Marilyn Meredith is the author of over 30 published novels, including the award winning Deputy Tempe Crabtree mystery series, the latest being Bears With Us from Mundania Press. Writing as F. M. Meredith, her latest Rocky Bluff P.D. crime novel is Angel Lost. NO BELLS is a Rocky Bluff P.D. novel focusing on Officer Gordon Butler whose new love is the prime suspect in a murder case.

Marilyn is a member of EPIC (Electronically Published Internet Connection), three  chapters of Sisters in Crime, and Mystery Writers of America. She is also on the board of the Public Safety Writers of America.

Visit her at and her blog at

Marilyn and her husband Arnold–known as Hap to their friends—met on a blind date 60 years ago. “He was a cute sailor from the Port Hueneme Seabee base and I was a high school senior in Eagle Rock,” she recalls. “Three of my friends met me with their dates, also servicemen, and we all took the streetcar to Chinatown in downtownLos Angeles, where we ate, danced and got acquainted.

 A few months later, Marilyn and Hap were married. Marilyn picks up the story:

(Quote) We lived inOxnard(California) for over 20 years, where I had four of my five children and my husband served in the Seabees, going to Vietnam three times during that war. I PTA’d, edited the PTA newsletter, served as a Camp Fire leader, wrote plays the kids starred in, went to college at night, taught for ten years in a school for three- to eight-year-olds with development disabilities, and wrote two historical family sagas.

One was about my father’s family, who came to Springville (inCentral California’s Sierra Foothills) in the early 1850s. Researching, we visited Springville. My husband didn’t like how big Oxnard was getting and wanted to move. The only place I would agree to was Springville. The house we wanted on the river was too expensive, but the people who owned it were in the residential care business. One thing led to another, and we jumped through all the necessary hoops, moved to our home on the TuleRiver, and started a new career. The residential care business was very compatible with my writing, as the women we shared our home with went to work every weekday, leaving me time to write.

We recently retired from the residential care business, and for the first time in 17 years we’re both free to travel together. He’s been having as much fun as I have. You should have seen him demonstrating how to read books on the Rocket eReader at the Hard Shell publishing table in the booksellers area at Bouchercon! (End Quote)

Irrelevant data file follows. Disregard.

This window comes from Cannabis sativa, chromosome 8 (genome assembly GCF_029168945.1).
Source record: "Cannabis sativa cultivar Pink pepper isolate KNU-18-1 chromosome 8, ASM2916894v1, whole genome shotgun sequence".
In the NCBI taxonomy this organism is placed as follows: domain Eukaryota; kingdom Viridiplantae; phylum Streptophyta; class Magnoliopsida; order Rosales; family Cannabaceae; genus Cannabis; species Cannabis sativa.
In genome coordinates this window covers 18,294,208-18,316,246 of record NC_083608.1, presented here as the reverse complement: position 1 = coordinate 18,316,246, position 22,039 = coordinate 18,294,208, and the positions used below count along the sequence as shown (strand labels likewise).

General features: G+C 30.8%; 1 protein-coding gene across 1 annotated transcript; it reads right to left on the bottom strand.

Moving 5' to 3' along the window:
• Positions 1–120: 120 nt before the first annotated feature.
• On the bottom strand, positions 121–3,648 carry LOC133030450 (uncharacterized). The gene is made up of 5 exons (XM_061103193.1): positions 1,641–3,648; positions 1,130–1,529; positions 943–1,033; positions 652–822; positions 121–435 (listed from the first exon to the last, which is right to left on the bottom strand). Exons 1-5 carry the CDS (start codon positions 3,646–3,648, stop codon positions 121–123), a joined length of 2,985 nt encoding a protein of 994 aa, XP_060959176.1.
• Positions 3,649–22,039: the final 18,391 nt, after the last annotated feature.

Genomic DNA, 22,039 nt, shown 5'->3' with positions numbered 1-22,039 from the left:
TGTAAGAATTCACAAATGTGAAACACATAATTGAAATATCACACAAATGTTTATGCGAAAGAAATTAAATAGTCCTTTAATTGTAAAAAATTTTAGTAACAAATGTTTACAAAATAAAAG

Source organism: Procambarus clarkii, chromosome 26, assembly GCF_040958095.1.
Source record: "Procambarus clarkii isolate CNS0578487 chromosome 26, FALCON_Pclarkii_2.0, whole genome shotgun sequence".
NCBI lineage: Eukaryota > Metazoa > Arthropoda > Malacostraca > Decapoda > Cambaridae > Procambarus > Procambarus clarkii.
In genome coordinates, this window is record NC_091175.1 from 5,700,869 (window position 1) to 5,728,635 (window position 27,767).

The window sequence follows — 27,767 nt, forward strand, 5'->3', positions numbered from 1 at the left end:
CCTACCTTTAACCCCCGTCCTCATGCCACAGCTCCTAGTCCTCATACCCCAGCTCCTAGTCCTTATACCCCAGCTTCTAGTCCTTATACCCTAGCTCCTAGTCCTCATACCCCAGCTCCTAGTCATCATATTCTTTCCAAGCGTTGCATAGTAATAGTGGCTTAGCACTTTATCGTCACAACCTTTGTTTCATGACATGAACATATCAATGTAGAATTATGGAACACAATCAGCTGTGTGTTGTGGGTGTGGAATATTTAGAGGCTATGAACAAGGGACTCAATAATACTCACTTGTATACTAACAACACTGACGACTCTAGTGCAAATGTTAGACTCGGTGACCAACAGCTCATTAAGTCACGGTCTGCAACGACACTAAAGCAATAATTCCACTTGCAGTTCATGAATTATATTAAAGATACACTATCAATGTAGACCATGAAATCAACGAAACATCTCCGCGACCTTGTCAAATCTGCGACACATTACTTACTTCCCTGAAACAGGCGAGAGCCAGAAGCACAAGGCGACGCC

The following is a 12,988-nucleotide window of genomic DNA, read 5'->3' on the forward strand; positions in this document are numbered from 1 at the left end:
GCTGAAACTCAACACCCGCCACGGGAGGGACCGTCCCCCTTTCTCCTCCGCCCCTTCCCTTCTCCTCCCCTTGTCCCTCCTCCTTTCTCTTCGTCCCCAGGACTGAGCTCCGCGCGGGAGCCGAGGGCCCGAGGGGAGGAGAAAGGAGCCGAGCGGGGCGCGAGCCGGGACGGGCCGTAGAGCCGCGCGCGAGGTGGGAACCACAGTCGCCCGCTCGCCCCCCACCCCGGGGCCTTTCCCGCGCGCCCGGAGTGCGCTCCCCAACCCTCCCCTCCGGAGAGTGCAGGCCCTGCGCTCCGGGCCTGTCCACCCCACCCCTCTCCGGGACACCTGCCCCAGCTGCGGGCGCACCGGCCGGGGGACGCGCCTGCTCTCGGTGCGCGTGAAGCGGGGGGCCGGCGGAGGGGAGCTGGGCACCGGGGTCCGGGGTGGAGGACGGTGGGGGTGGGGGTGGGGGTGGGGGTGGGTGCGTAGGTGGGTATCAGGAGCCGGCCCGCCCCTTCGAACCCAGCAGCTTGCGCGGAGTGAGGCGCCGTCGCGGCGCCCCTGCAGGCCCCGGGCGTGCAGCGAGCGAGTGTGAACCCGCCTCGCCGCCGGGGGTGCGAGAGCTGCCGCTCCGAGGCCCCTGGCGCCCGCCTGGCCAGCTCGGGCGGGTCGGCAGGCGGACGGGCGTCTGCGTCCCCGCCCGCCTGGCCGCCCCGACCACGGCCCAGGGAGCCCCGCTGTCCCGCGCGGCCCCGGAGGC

Marilyn makes good use of California locations in her books. LINGERING SPIRIT, a romance with the touch of the supernatural, now both in paper and on Kindle, begins and ends in beach town much like Oxnard, and the middle is in a mountain community with a resemblance to El DoradoCounty. All of the Rocky Bluff P.D. series, including the latest, NO BELLS, are set in a fictional beach community located between Ventura and Santa Barbara.

All of Marilyn’s Deputy Tempe Crabtree books, including the latest, BEARS WITH US, bear a striking resemblance to the foothill community where Marilyn lives now, which includes the nearby Tule River Indian Reservation.

About her Rocky Bluff series, written as F.M. Meredith, she says: “I became interested in writing about law enforcement when my son-in-law was a police officer and over coffee told me all about his adventures. He also took me on a ride-along and I was hooked. I belong to the Public Safety Writers Association and have many friends in law enforcement.” 

 Time now for some Q and A:

Pat: Marilyn, you have a full calendar. This past year you’ve given presentations in various places in Central and Southern California including a Readers Club, a Historical Society, a couple of libraries, two colleges, and you’ve traveled to Sedona AZ to give talks at the library and the Well Red Coyote Book Store. Then there’s the Public Safety Writers Association’s conference inLas Vegas and the Killer Nashville Conference, the Cuesta College Writers Conference inSan Luis Obispo as well as the Central Coast Book Fair. And I hear you also went to Epicon inSan Antonio and Left Coast Crime inSacramento this year. Good times aside, why so many conferences and conventions?